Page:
This play brings together a cast of '70s types who long for the TV of the '50s. They do a lot of weed and have fractured discourses, with each other and with themselves. They're as disconnected from anything as anyone on Seinfeld (one of their number, Steven, plans to write a sitcom based on their ongoing lives). Like all characters from plays of this period, they all get (at least) one Big Monolog.
This production showed remarkably fine casting. Eric Peterson as Jerry, the wannabe actor whose would-be directors tell him to look in a mirror and realize that the man reflected there will never play Macbeth; his wannabe-writer friend Steven (David Hofmann), who even Jerry says is silly; Ginny (Joanna McNeilly), who might as well be a piece of furniture for the men but who is gradually inching toward a sense of identity; and visitors Bobby (David Willis), the original laid-back freak, and his latest girlfriend, Catherine (Irenka Jakubiak), a stewardess, who have arrived so everyone can go to Steven, Jerry, and Bobby's high-school reunion.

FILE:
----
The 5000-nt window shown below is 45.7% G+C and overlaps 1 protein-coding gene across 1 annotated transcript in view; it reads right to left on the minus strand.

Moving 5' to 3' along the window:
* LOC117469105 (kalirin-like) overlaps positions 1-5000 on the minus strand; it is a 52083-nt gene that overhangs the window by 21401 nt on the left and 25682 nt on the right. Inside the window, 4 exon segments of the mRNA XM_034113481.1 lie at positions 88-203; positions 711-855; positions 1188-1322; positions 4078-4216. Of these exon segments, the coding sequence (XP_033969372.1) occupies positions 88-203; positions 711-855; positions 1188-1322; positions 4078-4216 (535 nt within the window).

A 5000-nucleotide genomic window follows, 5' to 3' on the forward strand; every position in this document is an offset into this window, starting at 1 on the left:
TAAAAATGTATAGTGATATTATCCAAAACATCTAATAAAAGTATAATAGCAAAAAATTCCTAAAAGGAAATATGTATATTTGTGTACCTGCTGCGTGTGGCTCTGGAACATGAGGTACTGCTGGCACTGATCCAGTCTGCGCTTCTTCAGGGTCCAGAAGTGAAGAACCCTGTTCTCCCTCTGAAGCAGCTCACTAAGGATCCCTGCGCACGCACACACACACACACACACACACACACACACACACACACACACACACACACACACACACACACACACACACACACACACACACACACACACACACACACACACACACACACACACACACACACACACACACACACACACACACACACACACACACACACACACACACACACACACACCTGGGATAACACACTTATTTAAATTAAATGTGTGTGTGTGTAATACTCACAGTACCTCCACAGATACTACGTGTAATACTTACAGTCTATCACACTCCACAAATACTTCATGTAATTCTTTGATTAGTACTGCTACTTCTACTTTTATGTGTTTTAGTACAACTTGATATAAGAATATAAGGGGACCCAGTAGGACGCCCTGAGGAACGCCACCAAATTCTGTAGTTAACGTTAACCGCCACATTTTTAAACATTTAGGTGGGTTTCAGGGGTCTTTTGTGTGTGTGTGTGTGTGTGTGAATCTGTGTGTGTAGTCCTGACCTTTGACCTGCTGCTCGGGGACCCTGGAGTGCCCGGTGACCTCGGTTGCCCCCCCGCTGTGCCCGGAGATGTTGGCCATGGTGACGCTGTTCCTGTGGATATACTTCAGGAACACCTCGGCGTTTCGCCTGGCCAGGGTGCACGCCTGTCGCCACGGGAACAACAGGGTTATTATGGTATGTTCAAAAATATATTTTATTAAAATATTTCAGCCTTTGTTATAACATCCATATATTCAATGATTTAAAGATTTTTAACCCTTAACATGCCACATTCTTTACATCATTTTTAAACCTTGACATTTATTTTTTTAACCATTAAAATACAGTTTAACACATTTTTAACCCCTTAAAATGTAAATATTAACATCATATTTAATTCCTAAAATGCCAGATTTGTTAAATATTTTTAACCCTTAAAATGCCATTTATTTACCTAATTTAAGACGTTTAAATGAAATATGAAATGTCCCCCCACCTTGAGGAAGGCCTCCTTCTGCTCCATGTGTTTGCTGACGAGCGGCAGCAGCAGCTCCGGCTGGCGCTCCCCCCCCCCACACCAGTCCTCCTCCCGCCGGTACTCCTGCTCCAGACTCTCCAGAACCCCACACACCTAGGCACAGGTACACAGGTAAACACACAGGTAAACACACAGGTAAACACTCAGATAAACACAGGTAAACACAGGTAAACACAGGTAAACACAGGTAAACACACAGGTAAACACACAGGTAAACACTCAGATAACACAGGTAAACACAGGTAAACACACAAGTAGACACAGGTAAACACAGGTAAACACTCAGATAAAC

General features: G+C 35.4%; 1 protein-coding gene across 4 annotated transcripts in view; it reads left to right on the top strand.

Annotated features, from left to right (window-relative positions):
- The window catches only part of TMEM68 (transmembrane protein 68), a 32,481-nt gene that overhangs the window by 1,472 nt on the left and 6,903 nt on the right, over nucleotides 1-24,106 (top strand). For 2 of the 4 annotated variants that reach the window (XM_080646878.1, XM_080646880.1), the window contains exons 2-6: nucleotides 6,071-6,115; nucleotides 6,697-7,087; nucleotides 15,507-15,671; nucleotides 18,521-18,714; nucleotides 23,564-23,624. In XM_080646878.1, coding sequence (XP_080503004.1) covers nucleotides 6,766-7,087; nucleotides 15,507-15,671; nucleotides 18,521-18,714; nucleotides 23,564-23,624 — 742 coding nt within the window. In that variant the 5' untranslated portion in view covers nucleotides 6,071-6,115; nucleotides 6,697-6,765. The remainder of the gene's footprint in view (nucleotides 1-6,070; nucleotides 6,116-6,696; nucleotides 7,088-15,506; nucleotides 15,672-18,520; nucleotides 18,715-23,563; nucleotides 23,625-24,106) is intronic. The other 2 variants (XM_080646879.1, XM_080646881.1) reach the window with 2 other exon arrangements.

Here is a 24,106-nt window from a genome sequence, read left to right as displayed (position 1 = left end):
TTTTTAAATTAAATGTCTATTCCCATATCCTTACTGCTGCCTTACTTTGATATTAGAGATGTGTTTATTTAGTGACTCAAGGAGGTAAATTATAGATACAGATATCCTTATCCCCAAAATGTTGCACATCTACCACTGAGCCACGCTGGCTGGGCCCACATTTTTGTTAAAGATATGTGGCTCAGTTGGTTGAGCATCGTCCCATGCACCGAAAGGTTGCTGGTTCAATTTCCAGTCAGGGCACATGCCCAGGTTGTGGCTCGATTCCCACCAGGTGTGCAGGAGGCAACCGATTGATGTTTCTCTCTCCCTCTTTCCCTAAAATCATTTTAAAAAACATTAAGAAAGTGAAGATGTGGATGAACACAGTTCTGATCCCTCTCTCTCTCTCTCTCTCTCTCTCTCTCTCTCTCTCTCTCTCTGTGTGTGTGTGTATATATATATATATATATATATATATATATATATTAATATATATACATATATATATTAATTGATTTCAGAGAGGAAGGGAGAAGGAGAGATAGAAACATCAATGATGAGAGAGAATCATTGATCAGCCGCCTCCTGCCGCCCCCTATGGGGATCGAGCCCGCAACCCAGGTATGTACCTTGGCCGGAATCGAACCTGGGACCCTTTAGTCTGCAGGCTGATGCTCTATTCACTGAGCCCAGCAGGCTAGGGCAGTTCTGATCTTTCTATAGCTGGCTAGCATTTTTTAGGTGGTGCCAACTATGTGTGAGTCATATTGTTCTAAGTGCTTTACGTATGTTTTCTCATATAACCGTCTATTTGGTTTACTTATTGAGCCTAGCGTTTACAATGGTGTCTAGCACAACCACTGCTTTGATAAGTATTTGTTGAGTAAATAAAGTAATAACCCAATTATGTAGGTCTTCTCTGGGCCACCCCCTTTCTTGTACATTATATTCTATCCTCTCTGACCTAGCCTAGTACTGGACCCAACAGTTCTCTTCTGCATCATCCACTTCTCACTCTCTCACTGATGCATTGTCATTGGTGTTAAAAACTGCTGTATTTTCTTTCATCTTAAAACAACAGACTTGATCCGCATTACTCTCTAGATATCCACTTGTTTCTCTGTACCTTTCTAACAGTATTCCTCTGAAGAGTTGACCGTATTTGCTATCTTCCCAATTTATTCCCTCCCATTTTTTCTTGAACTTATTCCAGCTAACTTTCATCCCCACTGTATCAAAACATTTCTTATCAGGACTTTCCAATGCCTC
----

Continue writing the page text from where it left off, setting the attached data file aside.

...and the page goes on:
What dramatic tension there is (this play owes more than its title to the Golden Age of TV) comes from Jerry's refusal to go to the reunion, an action that may stem from his latest failure to get a part. Bobby gets everyone incredibly stoned; everyone reminisces about key events in their lives; Jerry finally leaves, with Steven sitting stewing in a drug-induced catatonia in the chair; and Bobby, somewhat inexplicably (this is not a very sexy play), retires to the bedroom, where Ginny and Catherine are taking a nap. (The stirrings of feminist consciousness in the two women suggest an attempt at subplot, but nothing much comes from them. And Steven's apparent sexual confusion will no doubt fester another decade before he can confront it and let it speak its name - or is that too '90s a take on this piece?)
Clark Middleton did a good job of filling some of the longueurs between those monologs with various kinds of background action. A scene of robotic foreplay by Bobby and Catherine and another of male horseplay in the background over earnest foregound girltalk were presented as deliberately forced. Sometimes actors went for a soda and came back with a beer, or asked for a beer and never drank it. (Well, they were pretty stoned.) But generally the action went well with the word, such as the word was, and the actor went very well with the action.
The set of fleamarket rejects and posters, in T.N.C.'s basement black box (aka The Mutant's Tomb), was a perfect fit, as were the nondescript costumes (set dressing and costumes courtesy of Cheap Jacks). The lighting was adequate and incidental music appropriate (Eric Peterson).
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Copyright 1999 John Chatterton